While neither Title II nor FDIA provides a specific role for the CFTC when the FDIC exercises its authorities to address defaulting financial entities, we have been asked to use our authorities in Title VII regarding swap documentation to prop up the flawed processes in Title II and FDIA. If those laws were clear there would be no need for the CFTC to put forward the proposal before us today, which leads me to believe the FDIC apparently has some concern regarding its own authority. I would also like to have a better understanding of the CFTC’s role in overseeing our registrants under this new FDIC led resolution process.
With the numerous regulations that we are required to effectuate under the Dodd-Frank Act, I don’t believe it’s in our best interest to adopt unnecessary requirements under the guise of our Title VII authorities that clearly exceed the already broad statutory authority Congress decided to provide the FDIC in Title II or in FDIA.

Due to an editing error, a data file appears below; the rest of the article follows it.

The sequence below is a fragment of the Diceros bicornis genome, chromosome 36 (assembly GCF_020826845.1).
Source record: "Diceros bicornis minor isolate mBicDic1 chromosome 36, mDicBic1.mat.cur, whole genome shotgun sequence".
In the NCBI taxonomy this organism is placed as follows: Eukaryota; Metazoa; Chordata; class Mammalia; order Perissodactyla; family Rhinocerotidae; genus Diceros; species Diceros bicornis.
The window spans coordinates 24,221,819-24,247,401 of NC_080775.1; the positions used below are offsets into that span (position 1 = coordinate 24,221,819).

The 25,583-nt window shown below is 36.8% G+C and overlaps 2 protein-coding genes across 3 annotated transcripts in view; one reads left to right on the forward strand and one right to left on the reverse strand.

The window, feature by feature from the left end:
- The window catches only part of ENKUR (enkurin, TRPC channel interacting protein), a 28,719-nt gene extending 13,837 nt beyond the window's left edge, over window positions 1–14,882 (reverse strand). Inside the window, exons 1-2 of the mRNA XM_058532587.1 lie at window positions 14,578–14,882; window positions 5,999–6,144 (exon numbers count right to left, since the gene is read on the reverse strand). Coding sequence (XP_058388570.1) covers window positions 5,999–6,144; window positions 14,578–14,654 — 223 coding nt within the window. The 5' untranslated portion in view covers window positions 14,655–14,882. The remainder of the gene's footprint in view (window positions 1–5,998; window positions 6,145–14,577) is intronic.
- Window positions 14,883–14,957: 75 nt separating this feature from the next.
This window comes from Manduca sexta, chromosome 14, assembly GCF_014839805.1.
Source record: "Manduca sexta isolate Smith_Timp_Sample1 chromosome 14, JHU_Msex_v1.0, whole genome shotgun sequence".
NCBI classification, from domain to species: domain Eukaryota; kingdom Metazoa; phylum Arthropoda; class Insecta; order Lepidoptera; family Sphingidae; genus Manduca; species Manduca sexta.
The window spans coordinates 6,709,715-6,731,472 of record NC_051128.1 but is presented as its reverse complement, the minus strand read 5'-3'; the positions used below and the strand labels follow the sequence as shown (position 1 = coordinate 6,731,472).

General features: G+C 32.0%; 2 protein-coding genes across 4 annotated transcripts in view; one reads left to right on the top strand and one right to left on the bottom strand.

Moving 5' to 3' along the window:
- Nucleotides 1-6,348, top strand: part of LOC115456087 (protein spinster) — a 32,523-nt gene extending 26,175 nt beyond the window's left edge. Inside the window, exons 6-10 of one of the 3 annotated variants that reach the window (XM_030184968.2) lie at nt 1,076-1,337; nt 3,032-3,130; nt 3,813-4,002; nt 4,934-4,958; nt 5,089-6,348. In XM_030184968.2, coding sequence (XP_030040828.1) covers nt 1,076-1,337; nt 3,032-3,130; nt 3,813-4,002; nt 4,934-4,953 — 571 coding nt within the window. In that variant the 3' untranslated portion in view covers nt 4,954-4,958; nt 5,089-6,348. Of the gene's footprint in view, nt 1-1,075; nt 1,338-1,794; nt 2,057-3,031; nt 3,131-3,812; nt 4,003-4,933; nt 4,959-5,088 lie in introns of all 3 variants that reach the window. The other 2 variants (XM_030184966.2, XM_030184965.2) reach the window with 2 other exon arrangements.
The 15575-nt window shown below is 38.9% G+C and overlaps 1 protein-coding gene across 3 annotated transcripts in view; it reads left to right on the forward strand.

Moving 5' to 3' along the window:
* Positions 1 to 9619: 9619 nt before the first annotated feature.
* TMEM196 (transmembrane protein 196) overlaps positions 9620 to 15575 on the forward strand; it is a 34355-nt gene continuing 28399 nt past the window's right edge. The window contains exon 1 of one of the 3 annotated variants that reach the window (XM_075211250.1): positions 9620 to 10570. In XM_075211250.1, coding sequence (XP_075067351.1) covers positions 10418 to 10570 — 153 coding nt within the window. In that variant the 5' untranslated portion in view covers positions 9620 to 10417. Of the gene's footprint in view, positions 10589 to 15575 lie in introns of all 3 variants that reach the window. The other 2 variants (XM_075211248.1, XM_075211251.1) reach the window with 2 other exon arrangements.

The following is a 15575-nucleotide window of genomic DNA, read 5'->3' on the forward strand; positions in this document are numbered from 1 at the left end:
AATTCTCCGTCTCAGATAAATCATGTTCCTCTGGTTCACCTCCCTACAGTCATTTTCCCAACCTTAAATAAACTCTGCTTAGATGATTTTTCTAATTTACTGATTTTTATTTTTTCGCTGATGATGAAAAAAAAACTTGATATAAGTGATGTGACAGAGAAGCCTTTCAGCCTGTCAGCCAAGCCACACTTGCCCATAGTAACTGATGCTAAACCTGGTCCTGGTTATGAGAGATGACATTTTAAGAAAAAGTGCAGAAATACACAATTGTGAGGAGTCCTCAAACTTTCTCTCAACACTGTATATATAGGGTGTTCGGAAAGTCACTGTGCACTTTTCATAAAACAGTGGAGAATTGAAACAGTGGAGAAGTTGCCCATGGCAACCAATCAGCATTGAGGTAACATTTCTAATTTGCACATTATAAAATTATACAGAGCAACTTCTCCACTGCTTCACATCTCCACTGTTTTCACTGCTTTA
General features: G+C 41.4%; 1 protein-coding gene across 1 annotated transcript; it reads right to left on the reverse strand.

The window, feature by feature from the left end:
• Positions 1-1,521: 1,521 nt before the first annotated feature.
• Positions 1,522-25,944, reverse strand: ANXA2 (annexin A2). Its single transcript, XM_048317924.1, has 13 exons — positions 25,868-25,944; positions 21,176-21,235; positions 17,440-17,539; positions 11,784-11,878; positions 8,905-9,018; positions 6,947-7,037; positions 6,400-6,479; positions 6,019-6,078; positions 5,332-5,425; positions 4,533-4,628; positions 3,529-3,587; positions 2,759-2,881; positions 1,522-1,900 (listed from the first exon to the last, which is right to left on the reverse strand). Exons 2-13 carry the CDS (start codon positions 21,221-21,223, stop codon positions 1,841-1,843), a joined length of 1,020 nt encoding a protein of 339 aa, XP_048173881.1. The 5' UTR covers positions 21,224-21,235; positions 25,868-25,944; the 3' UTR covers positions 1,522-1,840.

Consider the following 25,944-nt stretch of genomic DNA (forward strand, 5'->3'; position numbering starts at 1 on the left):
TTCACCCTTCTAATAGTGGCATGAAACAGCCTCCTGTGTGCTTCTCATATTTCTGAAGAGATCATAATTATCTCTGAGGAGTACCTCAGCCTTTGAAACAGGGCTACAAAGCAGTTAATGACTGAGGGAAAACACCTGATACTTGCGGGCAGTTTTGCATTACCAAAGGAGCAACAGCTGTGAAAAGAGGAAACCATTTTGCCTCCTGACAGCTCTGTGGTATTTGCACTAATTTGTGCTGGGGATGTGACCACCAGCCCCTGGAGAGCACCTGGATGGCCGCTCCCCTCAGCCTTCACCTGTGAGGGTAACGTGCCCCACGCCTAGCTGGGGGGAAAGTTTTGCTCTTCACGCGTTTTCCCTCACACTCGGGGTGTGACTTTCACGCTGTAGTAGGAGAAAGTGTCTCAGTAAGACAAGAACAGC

I believe this rulemaking would benefit from heeding the direction in the President’s Executive Order Section 2 (c) – Public participation. This paragraph directs agencies to consult with the affected individuals before issuing a notice of proposed rulemaking. This vast new resolution authority could have significant impact on bilateral deals, which I don’t believe have been properly considered.
In closing, I recognize that the CFTC’s staff is working around the clock to put forward a staggering number of rulemaking proposals in a very short period of time, and I am grateful for their efforts. It’s my hope that as the Commission works towards trying to put regulations in place by the deadlines included in the Dodd Frank Act, that we don’t put quantity above quality. Towards that end, let’s commit to doing our best to make sure that this agency is complying with the full spirit and letter of the recent Executive Order.
Last Updated: January 21, 2011